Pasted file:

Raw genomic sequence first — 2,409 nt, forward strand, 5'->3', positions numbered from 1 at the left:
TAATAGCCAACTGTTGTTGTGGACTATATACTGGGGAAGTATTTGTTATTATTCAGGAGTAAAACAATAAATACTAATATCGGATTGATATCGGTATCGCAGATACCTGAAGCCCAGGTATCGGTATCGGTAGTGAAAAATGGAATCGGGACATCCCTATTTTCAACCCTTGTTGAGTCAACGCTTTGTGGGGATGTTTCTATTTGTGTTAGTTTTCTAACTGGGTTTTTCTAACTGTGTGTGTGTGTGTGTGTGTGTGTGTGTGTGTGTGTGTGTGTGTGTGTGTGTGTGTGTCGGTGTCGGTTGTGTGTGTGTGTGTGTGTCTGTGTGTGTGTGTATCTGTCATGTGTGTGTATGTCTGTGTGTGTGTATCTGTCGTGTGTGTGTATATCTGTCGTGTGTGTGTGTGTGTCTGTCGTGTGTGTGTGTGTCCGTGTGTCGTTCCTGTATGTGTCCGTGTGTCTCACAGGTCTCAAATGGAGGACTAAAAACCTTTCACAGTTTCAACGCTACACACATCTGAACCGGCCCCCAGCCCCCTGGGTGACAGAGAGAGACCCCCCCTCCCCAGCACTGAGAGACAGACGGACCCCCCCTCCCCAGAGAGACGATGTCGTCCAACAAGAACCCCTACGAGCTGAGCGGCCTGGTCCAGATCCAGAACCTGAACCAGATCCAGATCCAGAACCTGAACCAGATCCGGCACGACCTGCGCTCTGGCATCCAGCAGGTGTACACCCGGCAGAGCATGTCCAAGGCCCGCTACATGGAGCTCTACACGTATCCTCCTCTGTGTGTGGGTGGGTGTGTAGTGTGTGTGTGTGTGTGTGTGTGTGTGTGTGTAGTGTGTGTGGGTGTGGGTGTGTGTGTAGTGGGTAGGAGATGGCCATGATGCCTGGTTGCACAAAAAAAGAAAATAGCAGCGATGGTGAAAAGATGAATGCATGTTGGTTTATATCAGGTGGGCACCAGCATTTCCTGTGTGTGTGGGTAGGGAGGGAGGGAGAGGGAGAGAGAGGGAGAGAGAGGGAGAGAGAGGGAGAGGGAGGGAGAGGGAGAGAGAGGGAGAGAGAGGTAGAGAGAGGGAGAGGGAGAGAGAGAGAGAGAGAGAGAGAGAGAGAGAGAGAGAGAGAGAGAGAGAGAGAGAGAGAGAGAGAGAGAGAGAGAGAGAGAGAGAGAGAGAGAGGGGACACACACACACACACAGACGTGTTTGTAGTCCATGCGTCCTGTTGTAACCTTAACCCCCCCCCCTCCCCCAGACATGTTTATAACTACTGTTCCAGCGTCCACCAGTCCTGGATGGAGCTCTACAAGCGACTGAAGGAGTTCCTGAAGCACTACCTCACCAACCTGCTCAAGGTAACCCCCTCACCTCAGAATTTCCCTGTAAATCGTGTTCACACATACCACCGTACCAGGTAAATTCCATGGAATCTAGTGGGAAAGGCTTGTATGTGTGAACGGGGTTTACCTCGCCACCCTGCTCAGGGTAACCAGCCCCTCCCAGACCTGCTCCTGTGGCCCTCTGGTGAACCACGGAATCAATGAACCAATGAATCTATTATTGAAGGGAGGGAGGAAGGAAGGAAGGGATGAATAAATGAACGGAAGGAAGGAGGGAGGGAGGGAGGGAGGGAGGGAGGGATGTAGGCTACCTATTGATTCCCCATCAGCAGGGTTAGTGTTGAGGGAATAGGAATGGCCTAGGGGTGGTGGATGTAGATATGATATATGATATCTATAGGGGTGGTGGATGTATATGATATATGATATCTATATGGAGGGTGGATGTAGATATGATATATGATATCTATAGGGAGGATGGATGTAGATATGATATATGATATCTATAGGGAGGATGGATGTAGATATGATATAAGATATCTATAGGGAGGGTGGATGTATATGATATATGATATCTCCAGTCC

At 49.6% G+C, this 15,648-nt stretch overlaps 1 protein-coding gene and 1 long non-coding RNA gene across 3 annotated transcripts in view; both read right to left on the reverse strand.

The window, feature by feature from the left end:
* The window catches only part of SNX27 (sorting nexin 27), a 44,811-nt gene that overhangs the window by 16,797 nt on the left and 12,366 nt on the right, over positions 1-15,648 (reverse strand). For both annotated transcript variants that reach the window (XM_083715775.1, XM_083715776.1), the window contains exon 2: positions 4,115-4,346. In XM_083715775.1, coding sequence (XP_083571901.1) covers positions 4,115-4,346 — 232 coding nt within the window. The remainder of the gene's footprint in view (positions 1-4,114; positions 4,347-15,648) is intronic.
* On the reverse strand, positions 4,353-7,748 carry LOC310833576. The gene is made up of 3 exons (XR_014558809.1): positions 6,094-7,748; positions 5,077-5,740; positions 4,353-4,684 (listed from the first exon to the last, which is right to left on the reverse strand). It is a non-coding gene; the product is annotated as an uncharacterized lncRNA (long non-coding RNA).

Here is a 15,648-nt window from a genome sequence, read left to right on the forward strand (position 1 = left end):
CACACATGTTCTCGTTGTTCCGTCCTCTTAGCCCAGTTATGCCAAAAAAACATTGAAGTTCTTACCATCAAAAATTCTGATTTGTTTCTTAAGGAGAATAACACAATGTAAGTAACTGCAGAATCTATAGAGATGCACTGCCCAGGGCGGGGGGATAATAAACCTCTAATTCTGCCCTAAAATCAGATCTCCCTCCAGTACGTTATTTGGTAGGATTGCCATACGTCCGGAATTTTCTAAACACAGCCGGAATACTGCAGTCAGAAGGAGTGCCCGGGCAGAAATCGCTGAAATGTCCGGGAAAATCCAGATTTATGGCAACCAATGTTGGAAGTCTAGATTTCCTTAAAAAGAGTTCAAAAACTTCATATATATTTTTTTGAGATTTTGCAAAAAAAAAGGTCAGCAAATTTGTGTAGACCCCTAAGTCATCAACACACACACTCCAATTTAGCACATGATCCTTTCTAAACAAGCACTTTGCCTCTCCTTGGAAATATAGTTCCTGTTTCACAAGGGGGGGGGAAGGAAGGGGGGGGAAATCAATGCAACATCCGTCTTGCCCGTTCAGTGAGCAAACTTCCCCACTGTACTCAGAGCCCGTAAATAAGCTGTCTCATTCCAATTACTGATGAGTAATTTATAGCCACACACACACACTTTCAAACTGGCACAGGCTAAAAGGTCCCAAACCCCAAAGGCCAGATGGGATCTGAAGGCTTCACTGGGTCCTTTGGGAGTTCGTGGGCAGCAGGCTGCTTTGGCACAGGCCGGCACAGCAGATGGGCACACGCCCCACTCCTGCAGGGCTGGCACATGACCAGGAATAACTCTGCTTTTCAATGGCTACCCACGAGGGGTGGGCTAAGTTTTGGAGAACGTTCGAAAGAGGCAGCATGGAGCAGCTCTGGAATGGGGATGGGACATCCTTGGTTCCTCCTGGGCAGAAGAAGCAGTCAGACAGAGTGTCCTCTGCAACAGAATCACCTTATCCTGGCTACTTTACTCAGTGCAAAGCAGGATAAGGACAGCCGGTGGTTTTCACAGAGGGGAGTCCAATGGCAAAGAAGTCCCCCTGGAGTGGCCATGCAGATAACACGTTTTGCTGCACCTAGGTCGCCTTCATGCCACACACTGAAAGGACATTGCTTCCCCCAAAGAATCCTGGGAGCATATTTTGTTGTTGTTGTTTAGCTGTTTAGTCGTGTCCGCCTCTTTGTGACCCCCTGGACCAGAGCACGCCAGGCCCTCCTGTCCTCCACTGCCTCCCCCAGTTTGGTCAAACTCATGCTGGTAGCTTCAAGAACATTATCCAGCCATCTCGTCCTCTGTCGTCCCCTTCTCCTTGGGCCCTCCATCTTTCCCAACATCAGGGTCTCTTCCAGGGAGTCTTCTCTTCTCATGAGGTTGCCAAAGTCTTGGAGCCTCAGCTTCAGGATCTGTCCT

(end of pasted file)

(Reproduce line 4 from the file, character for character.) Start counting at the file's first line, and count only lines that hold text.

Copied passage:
The window, feature by feature from the left end: